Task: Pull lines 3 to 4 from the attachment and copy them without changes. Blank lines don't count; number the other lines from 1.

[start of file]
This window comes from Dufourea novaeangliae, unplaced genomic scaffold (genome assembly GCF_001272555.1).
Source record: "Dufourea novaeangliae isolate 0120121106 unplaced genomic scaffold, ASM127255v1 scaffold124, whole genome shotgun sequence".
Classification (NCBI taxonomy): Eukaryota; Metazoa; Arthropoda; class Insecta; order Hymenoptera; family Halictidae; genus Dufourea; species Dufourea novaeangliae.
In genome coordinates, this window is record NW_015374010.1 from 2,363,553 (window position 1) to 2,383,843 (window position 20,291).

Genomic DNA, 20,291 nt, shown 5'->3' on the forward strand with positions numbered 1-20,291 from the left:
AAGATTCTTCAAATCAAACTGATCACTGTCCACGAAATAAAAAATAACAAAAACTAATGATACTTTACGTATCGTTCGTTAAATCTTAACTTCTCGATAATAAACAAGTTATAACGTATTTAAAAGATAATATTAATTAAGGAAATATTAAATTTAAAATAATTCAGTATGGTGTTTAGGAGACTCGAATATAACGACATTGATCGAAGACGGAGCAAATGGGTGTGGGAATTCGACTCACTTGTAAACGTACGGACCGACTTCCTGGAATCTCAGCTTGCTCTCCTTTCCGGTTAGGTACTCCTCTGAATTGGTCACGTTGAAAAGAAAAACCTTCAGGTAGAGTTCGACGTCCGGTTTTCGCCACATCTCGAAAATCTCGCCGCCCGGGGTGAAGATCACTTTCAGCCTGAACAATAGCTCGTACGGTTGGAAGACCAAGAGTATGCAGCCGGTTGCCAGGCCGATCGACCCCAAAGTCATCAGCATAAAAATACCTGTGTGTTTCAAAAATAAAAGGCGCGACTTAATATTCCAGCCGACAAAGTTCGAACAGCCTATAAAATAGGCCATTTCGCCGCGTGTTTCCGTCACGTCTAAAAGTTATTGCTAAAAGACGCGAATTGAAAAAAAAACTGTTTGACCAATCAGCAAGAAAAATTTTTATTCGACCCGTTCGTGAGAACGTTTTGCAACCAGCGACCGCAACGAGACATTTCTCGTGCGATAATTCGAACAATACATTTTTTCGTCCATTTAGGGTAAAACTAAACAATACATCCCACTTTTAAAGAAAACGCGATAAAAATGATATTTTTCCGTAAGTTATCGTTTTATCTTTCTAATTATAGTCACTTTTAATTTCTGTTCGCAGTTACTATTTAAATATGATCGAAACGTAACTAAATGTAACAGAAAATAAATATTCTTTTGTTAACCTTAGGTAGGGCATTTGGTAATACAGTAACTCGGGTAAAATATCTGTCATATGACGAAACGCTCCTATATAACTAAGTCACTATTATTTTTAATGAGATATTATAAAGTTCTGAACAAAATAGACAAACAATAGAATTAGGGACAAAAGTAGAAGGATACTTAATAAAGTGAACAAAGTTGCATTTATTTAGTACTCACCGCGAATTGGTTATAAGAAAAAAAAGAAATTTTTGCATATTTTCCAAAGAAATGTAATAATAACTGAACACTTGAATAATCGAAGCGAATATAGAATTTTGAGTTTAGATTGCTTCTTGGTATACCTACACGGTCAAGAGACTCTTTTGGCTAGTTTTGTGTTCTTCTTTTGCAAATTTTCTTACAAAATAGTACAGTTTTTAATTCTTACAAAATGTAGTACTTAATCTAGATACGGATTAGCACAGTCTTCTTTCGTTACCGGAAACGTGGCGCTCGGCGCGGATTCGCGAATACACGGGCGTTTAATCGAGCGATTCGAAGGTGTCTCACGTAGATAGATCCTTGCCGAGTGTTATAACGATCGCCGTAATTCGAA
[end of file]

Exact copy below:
Classification (NCBI taxonomy): Eukaryota; Metazoa; Arthropoda; class Insecta; order Hymenoptera; family Halictidae; genus Dufourea; species Dufourea novaeangliae.
In genome coordinates, this window is record NW_015374010.1 from 2,363,553 (window position 1) to 2,383,843 (window position 20,291).